ICAMS / Interdisciplinary Centre for Advanced Materials Simulation

Mechanical Properties of Interfaces

Rebecca Janisch

The research group Mechanical Properties of Interfaces carries out atomistic simulations to understand the fundamental processes occurring at interfaces under different loading conditions, which determine strength and deformability of polycrystalline microstructures in metals and alloys.

The Janisch group in March 2020.

Ab initio electronic structure calculations based on density functional theory (DFT) are used to predict the energy, strength, and effective modulus of interfaces and other defects. These characteristic properties are used to derive and understand trends, give guidelines for alloy design and to establish constitutive relationships for multiscale simulations. Large scale molecular dynamics simulations are carried out to determine the fundamental deformation mechanisms interfacial sliding and/or migration, dislocation emission, twinning  at different interfaces and temperatures during tensile and shear load, or during nano-indentation. If possible, these mechanisms are then related to fundamental physical quantities, such as bond length and energy, coordination numbers, and stacking fault energies.

Our recent projects focused on the interplay between mechanical deformation and solubility and segregation in Fe alloys, including H embrittlement, on size effects in lamellar TiAl and the stability of different phases in TiAl alloys. Methodological work included the implementation of a design of experiment scheme to sample the energy space of grain boundaries, and the development of a force based scaling model that enables the use of DFT data in finite element simulations of fracture.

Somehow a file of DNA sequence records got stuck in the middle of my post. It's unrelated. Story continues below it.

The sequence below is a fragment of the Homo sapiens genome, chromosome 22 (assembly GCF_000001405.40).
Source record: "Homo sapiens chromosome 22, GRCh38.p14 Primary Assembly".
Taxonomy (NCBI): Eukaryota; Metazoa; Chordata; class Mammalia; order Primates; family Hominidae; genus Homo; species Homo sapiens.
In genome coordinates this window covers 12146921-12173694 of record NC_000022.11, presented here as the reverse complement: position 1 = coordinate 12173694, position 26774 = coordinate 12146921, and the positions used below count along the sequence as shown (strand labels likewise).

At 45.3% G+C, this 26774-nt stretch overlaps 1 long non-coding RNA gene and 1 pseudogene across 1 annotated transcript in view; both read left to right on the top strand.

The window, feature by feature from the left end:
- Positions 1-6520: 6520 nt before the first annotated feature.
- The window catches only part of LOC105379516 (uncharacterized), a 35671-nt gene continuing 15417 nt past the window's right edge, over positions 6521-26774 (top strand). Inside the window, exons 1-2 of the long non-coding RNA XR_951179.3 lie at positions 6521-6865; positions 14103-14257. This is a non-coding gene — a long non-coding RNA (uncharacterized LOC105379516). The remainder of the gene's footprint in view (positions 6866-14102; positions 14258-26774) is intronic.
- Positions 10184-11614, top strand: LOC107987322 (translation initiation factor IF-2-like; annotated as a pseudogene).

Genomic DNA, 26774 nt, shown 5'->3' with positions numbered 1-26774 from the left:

• Ab initio electronic structure calculations
  • Molecular dynamics simulations
  • Scalebridging modelling of interface mechanics and thermodynamics


Influence of tensile and compressive stress on the solution energy of hydrogen for different site occupancies at a 5 grain boundary in an Fe-C alloy. For compressive (tensile) stress, the lowest energies are obtained for minimum (maximum) concentration of H.


Snapshot of a molecular dynamics simulation of nano-indentation into a two-phase Ti-Al alloy. Atoms with perfect coordination (2/L10) are not shown. The interface between the two phases (layer of green atoms) confines the dislocation motion.


Dr. habil. Rebecca Janisch
Ruhr-Universität Bochum
44780 Bochum

Tel. +49 234 32 29304
Fax +49 234 32 14984

Recent publications

S. Motahari, A. Chauniyal, R. Janisch. Investigating the microplastic behavior of hierarchical polycrystalline γ-TiAl microstructures Computational Materials Science, 226, 112197, (2023)

A. Chauniyal, R. Janisch. How coherent and semi-coherent interfaces govern dislocation nucleation in lamellar TiAl alloys Advanced Engineering Materials, -, 2300121, (2023)

M. Kroll, T. K. Schmalofski, H. Dette, R. Janisch. Efficient prediction of grain boundary energies from atomistic simulations via sequential design Advanced Theory and Simulations, 5, 2100615, (2022)

A. Neogi, R. Janisch. Unravelling the lamellar size-dependent fracture behavior of fully lamellar intermetallic γ -TiAl Acta Materialia, 227, 117698, (2022)

A. Azócar Guzmán. Ab initio study of co-segregation effects of H and C at grain boundaries in ferritic steels PhD Thesis, Ruhr Universität Bochum (2022)